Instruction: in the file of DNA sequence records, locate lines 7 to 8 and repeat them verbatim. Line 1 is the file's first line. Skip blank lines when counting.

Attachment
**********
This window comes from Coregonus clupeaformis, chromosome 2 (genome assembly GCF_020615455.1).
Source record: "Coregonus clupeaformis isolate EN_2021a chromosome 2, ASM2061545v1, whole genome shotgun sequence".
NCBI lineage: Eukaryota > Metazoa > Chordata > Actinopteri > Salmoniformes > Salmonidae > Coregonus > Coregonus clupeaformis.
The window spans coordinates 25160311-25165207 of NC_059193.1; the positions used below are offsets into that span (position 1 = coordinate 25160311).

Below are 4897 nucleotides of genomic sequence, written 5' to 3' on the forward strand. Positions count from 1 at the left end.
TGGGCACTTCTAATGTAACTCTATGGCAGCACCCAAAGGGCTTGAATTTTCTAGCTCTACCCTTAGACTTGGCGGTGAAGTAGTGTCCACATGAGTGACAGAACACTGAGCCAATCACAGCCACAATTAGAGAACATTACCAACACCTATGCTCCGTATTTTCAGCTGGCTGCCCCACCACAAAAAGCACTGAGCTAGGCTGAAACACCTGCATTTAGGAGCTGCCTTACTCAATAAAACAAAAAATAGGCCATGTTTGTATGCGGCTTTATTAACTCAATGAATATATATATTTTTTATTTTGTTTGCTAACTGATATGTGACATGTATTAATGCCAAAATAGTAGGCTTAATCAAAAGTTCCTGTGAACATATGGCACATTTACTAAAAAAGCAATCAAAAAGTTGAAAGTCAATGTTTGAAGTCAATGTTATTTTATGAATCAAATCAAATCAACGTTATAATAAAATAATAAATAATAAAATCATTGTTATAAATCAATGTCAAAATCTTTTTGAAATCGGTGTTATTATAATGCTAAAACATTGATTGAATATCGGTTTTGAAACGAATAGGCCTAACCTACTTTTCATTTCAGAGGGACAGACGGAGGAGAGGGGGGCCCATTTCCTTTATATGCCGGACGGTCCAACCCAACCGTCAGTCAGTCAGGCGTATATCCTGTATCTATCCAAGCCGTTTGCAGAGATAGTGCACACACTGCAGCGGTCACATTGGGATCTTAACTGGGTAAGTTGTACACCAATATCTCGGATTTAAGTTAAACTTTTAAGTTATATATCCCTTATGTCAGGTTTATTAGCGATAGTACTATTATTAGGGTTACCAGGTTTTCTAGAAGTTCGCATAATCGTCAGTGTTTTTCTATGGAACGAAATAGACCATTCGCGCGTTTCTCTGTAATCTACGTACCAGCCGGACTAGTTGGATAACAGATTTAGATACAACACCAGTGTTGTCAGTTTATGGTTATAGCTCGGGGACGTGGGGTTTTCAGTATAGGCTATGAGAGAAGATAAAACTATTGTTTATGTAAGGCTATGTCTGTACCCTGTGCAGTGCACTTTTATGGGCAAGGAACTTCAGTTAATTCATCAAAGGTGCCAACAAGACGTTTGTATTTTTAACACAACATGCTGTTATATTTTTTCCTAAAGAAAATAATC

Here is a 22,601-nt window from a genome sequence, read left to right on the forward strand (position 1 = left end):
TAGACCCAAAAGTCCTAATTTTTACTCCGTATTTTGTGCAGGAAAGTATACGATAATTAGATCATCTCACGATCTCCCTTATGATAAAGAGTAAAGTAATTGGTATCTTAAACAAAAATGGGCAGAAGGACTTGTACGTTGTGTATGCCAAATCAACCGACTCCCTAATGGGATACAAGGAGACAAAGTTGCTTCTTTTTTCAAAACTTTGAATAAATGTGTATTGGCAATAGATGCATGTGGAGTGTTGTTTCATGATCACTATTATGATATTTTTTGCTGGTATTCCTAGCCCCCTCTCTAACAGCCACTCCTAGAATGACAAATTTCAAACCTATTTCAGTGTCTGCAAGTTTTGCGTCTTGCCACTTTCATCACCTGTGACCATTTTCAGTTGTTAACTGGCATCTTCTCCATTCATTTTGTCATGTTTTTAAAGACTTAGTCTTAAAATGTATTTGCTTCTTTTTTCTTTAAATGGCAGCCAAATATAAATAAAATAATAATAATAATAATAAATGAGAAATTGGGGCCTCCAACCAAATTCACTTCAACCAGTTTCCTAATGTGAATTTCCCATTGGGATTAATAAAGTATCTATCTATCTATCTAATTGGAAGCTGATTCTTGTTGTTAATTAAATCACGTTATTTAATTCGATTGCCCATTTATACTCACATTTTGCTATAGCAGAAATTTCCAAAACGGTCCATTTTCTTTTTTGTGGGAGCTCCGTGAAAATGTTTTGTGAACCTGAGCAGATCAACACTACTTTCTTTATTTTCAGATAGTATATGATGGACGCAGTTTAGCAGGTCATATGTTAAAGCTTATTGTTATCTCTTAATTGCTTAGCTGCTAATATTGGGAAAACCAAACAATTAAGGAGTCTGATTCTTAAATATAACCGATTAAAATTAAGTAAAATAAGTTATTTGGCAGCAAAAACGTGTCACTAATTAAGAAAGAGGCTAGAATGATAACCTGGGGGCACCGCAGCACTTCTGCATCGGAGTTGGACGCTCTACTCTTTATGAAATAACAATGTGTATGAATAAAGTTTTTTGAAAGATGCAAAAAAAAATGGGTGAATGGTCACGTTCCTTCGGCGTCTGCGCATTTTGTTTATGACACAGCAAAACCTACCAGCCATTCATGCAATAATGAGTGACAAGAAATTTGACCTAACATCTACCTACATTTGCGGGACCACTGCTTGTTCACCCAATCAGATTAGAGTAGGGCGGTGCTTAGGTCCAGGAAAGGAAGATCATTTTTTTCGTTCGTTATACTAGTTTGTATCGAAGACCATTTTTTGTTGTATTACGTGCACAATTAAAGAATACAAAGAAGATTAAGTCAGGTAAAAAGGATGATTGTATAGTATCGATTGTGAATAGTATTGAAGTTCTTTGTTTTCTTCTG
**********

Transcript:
Here is a 22,601-nt window from a genome sequence, read left to right on the forward strand (position 1 = left end):
TAGACCCAAAAGTCCTAATTTTTACTCCGTATTTTGTGCAGGAAAGTATACGATAATTAGATCATCTCACGATCTCCCTTATGATAAAGAGTAAAGTAATTGGTATCTTAAACAAAAATGGGCAGAAGGACTTGTACGTTGTGTATGCCAAATCAACCGACTCCCTAATGGGATACAAGGAGACAAAGTTGCTTCTTTTTTCAAAACTTTGAATAAATGTGTATTGGCAATAGATGCATGTGGAGTGTTGTTTCATGATCACTATTATGATATTTTTTGCTGGTATTCCTAGCCCCCTCTCTAACAGCCACTCCTAGAATGACAAATTTCAAACCTATTTCAGTGTCTGCAAGTTTTGCGTCTTGCCACTTTCATCACCTGTGACCATTTTCAGTTGTTAACTGGCATCTTCTCCATTCATTTTGTCATGTTTTTAAAGACTTAGTCTTAAAATGTATTTGCTTCTTTTTTCTTTAAATGGCAGCCAAATATAAATAAAATAATAATAATAATAATAAATGAGAAATTGGGGCCTCCAACCAAATTCACTTCAACCAGTTTCCTAATGTGAATTTCCCATTGGGATTAATAAAGTATCTATCTATCTATCTAATTGGAAGCTGATTCTTGTTGTTAATTAAATCACGTTATTTAATTCGATTGCCCATTTATACTCACATTTTGCTATAGCAGAAATTTCCAAAACGGTCCATTTTCTTTTTTGTGGGAGCTCCGTGAAAATGTTTTGTGAACCTGAGCAGATCAACACTACTTTCTTTATTTTCAGATAGTATATGATGGACGCAGTTTAGCAGGTCATATGTTAAAGCTTATTGTTATCTCTTAATTGCTTAGCTGCTAATATTGGGAAAACCAAACAATTAAGGAGTCTGATTCTTAAATATAACCGATTAAAATTAAGTAAAATAAGTTATTTGGCAGCAAAAACGTGTCACTAATTAAGAAAGAGGCTAGAATGATAACCTGGGGGCACCGCAGCACTTCTGCATCGGAGTTGGACGCTCTACTCTTTATGAAATAACAATGTGTATGAATAAAGTTTTTTGAAAGATGCAAAAAAAAATGGGTGAATGGTCACGTTCCTTCGGCGTCTGCGCATTTTGTTTATGACACAGCAAAACCTACCAGCCATTCATGCAATAATGAGTGACAAGAAATTTGACCTAACATCTACCTACATTTGCGGGACCACTGCTTGTTCACCCAATCAGATTAGAGTAGGGCGGTGCTTAGGTCCAGGAAAGGAAGATCATTTTTTTCGTTCGTTATACTAGTTTGTATCGAAGACCATTTTTTGTTGTATTACGTGCACAATTAAAGAATACAAAGAAGATTAAGTCAGGTAAAAAGGATGATTGTATAGTATCGATTGTGAATAGTATTGAAGTTCTTTGTTTTCTTCTG